Activated

  • Activation not known. If a user doesn’t know that they need to switch on a feature to use it, they may never look to activate it.
  • Internal approvals. If a user needs an administrative role to activate a feature, they may not activate it because they struggle to fetch permissions to do so.

Used

  • A feature isn’t appealing. Maybe users don’t need a certain feature, so they aren’t using it because they don’t want to.
  • A feature isn’t understood. Commonly, users may misunderstand what a feature can do for them and therefore don’t put the effort to adopt it.
  • Used Again

Dissatisfaction. If a user is dissatisfied with a feature, they won’t return to it.

  • Unprompted. If a user previously used a feature because they were prompted to do so, and that prompt doesn’t re-occur, they may not return to a feature because they haven’t developed a habit of doing so.

What is Feature Segmentation?

Different classes of users may use features in various ways. For instance, an early employee at a seed-stage startup will have distinct needs from an enterprise user. While both users may utilize similar features, their end goals may be distinct.

Correspondingly, you should evaluate feature adoption funnels on a per-user segment basis if you feel like users have distinct needs for a feature.

How to tackle Feature Adoption.

Let’s discuss various strategies to improve feature adoption at various stages of the feature adoption funnel.

  • Improve Awareness. You’ll improve all stages of the funnel by fostering awareness of a certain feature. You can communicate a feature’s value via (a) in-app nudges or modals, (b) email newsletters, (c) change-logs, (d) checklists, or (e) even paid ads targeting converted users. If you’ve ever received an ad for a product you actively use, the responsible marketing team is likely targeting feature awareness.
  • Improve Accessibility. Ensure your feature isn’t hidden in deep menus or settings pages—this will improve all stages of the funnel, especially usage. Redesign your UI to better expose a critical feature. Alternatively, use action-enabled nudges to enable users to use a feature at the opportune time.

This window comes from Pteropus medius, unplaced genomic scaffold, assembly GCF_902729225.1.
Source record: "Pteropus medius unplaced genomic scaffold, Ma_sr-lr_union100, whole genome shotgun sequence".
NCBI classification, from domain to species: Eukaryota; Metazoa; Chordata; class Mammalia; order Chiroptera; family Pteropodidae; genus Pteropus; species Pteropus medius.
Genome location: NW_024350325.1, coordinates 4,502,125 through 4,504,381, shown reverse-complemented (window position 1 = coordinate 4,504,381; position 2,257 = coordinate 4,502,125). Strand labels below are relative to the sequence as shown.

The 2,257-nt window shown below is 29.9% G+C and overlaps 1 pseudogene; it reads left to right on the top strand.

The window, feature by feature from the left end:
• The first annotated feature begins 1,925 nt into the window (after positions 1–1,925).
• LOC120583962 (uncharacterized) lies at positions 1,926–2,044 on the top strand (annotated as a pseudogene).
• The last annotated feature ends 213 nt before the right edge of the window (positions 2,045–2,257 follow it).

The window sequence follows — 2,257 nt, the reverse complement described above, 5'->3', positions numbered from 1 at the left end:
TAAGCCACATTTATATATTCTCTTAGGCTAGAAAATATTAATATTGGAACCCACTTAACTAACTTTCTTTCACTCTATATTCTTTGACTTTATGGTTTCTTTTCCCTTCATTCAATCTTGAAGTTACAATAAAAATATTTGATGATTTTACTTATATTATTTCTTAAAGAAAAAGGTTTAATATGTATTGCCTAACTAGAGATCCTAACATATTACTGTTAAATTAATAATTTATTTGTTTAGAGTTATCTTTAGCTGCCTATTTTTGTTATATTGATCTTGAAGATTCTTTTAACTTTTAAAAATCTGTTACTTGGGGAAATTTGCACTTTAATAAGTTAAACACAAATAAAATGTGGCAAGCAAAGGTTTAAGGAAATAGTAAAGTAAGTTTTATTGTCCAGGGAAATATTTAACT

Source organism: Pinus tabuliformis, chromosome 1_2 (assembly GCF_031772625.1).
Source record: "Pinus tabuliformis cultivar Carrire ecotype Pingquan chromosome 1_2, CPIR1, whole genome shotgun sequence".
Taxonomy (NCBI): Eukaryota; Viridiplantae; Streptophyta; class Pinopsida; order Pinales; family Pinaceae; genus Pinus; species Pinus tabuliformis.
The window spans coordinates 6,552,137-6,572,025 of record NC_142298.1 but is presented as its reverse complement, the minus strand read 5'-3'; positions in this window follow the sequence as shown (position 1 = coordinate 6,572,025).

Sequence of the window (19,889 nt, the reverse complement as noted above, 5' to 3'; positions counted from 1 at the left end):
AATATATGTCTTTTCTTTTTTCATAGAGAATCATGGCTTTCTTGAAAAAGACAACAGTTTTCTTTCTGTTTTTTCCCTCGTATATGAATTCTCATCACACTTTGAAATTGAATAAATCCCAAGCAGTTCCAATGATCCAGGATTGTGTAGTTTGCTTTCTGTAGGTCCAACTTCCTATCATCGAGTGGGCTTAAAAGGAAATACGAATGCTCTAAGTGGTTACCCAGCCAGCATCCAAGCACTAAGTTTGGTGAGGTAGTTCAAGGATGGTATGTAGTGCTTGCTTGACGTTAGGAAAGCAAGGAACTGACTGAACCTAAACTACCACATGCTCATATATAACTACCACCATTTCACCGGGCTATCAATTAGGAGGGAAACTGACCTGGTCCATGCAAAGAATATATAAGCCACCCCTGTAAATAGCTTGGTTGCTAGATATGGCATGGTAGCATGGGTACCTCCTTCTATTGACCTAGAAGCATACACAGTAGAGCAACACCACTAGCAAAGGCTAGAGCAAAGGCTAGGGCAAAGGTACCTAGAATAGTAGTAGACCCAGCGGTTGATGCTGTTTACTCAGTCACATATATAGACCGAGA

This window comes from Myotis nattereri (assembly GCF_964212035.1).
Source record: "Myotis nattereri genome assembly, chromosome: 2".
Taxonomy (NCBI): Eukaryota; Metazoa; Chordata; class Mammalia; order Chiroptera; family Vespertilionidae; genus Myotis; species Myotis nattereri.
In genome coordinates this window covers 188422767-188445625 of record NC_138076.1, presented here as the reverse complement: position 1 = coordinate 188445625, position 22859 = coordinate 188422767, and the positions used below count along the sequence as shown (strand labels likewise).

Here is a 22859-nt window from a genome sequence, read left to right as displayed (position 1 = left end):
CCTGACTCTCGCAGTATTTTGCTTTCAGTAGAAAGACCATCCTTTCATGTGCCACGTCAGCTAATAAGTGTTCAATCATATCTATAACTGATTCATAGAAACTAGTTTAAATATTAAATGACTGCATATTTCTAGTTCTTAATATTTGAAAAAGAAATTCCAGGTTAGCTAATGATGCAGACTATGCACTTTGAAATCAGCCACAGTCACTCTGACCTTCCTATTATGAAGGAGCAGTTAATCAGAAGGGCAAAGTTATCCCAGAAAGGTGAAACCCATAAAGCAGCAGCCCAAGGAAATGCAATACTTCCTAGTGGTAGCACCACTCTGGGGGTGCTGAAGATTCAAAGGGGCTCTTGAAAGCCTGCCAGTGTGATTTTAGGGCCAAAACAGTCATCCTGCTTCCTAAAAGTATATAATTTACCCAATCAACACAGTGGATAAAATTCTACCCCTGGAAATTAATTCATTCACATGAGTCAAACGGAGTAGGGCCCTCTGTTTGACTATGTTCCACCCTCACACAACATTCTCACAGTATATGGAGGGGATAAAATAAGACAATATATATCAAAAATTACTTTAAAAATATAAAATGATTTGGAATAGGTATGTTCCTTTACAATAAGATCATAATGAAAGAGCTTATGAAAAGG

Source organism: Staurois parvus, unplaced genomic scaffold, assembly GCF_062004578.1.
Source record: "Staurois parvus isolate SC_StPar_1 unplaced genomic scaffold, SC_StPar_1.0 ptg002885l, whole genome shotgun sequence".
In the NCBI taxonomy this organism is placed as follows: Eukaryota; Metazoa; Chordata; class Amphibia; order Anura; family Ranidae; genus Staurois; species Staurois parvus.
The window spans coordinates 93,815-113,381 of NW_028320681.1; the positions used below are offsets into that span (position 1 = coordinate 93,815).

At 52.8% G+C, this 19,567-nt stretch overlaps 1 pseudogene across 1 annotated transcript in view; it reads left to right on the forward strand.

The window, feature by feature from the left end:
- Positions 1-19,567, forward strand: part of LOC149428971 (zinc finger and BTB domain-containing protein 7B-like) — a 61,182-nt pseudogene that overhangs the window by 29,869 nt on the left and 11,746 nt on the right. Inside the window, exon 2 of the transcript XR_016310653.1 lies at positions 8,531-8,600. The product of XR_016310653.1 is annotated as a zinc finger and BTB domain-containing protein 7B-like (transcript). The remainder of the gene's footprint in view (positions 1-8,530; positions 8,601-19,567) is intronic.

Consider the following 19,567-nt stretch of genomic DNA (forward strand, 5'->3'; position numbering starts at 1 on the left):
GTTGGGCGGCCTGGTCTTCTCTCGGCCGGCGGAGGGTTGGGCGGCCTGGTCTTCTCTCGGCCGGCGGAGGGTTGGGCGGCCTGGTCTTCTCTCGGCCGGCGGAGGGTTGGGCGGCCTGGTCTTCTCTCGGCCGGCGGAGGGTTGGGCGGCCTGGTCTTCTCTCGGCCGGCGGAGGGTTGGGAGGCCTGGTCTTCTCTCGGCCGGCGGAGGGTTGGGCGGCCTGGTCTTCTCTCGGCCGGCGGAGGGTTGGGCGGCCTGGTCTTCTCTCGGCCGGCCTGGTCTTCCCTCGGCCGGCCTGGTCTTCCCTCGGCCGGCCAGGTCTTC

• Knowledge Bases. Use webinars, help centers, case studies, and even re-onboarding calls to inform, train, and activate users on new features.
  • Gamification. Using checklists or rewards, encourage users to use premium features by rewarding them—either psychologically or financially—for feature usage. This should be used sparingly as an overtly gamified app will result in more transactional users.
  • Feature Efficiency. Redesign your feature to encourage the Used and Used Again by minimizing necessary clicks or cognitive overload when using a feature.
  • Feature Announcement. When a new feature is launched, make sure it is announced on company socials, broadcasted in newsletters, and called out on the website.

Products to measure and iterate on feature adoption.

There are various products that can dramatically assist with targeting feature adoption. Let’s explore these products in the context of each category.

Product Analytics. Track your feature adoption funnel by using an event-based analytics tool. Common examples are Posthog, Amplitude, Mixpanel, Heap, and others. Using these tools, you can measure what percentage of users drop off at various stages of the funnel on the path to adopting the feature.

Onboarding Tools. Use Appcues, Pendo, Walkme, and competitors to build UI components that inform users of specific features or prompt surveys to get user feedback on why features aren’t getting good adoption.

Marketing Automation Software. Use customer.io, Marketo, or Hubspot to engage users at various junctures to encourage them to commit to bespoke features.

Session Replay Tools. Use Fullstory, Posthog, or Highlight to playback user sessions and closely examine why they may not engage with a certain feature. These products are best paired with an event-based platform so you know which users to study.

Testing and Experimentation Tools. Use Optimizely or VWO to iterate on changes to your feature to determine if it impacts the funnel.

Help Desk Tools. Use products like Intercom, Help Scout, or Olark for users to engage with via chat to access your team.

CommandBar. We built CommandBar with one primary goal—to assist teams in achieving strong feature adoption by exposing features in the CommandBar, a search bar filled with action-based options. CommandBar can nudge users about premium features, easily expose help content to guide users towards best practices, and reveal otherwise tucked-away bespoke features.

CommandBar customized for Gusto (left) and Netlify (right)

Conclusion

After achieving healthy product adoption, feature adoption is the next big challenge to maximizing value for your users. Utilizing the feature adoption funnel and relevant tools, you can drive lower churn, higher engagement, and better reviews from satisfied customers. Finally, users adopting new features will give your engineering team a sense of pride in what they’ve built.

We are incredibly passionate about feature adoption at CommandBar. If you want to chat with us on our own philosophies on feature adoption, book some time today.